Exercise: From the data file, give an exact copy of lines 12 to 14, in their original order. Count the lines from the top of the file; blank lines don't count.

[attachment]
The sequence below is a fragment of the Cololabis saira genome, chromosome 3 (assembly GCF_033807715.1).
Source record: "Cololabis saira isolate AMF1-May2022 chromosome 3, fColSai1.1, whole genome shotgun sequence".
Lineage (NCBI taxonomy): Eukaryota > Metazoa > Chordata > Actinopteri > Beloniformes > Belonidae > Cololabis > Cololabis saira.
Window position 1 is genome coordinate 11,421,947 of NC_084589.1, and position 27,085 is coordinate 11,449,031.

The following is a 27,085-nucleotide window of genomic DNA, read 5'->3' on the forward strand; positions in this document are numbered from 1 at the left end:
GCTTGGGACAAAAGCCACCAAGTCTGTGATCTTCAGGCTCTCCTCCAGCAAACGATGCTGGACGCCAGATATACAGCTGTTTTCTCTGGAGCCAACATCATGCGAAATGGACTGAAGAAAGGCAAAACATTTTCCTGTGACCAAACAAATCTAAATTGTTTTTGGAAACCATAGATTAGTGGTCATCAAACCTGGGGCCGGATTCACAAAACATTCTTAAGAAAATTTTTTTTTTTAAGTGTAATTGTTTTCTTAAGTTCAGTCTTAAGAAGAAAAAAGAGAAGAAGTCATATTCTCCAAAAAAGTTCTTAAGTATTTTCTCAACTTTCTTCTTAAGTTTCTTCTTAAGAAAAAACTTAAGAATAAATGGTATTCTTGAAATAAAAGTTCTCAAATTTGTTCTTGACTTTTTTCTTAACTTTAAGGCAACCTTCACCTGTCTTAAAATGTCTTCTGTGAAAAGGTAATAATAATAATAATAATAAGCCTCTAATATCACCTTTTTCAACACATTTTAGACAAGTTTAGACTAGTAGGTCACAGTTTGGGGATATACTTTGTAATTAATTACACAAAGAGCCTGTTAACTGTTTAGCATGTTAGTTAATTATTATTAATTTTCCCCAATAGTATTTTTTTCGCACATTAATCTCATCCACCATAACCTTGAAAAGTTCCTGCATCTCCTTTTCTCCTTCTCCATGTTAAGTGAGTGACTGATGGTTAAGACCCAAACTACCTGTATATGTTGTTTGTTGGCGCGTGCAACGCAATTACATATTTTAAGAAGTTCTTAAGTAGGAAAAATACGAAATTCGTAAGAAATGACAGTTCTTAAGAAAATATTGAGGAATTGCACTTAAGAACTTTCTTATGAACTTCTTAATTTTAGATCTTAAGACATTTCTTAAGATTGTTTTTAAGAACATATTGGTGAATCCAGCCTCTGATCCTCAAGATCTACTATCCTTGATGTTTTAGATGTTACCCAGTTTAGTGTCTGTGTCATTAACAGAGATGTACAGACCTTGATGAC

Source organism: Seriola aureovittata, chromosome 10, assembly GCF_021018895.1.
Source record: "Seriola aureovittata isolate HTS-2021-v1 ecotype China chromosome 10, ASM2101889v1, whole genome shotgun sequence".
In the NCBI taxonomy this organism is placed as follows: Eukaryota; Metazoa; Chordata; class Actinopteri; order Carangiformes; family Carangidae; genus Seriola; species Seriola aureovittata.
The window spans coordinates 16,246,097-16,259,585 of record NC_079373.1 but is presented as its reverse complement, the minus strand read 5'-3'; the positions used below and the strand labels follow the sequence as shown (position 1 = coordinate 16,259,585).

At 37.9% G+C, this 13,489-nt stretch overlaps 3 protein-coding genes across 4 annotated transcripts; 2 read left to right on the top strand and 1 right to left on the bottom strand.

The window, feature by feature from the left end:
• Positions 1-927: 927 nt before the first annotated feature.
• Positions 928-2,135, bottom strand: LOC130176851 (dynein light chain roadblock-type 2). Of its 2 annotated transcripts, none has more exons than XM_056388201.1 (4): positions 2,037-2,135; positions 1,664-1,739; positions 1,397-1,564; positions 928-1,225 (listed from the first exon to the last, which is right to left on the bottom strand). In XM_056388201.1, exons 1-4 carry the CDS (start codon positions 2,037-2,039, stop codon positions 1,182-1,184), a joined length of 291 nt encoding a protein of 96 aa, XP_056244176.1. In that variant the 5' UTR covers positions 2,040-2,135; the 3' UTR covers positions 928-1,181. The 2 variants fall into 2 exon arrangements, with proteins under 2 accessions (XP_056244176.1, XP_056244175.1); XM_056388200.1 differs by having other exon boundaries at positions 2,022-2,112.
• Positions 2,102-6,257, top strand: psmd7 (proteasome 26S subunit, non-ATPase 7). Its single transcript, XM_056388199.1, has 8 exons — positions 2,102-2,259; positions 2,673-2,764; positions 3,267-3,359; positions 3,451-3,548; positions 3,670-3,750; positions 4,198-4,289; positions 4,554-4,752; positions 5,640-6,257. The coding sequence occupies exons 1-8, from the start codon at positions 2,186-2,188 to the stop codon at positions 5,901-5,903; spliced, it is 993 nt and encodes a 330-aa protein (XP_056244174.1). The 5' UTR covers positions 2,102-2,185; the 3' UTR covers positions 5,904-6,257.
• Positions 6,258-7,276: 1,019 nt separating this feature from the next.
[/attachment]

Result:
The window, feature by feature from the left end:
• Positions 1-927: 927 nt before the first annotated feature.
• Positions 928-2,135, bottom strand: LOC130176851 (dynein light chain roadblock-type 2). Of its 2 annotated transcripts, none has more exons than XM_056388201.1 (4): positions 2,037-2,135; positions 1,664-1,739; positions 1,397-1,564; positions 928-1,225 (listed from the first exon to the last, which is right to left on the bottom strand). In XM_056388201.1, exons 1-4 carry the CDS (start codon positions 2,037-2,039, stop codon positions 1,182-1,184), a joined length of 291 nt encoding a protein of 96 aa, XP_056244176.1. In that variant the 5' UTR covers positions 2,040-2,135; the 3' UTR covers positions 928-1,181. The 2 variants fall into 2 exon arrangements, with proteins under 2 accessions (XP_056244176.1, XP_056244175.1); XM_056388200.1 differs by having other exon boundaries at positions 2,022-2,112.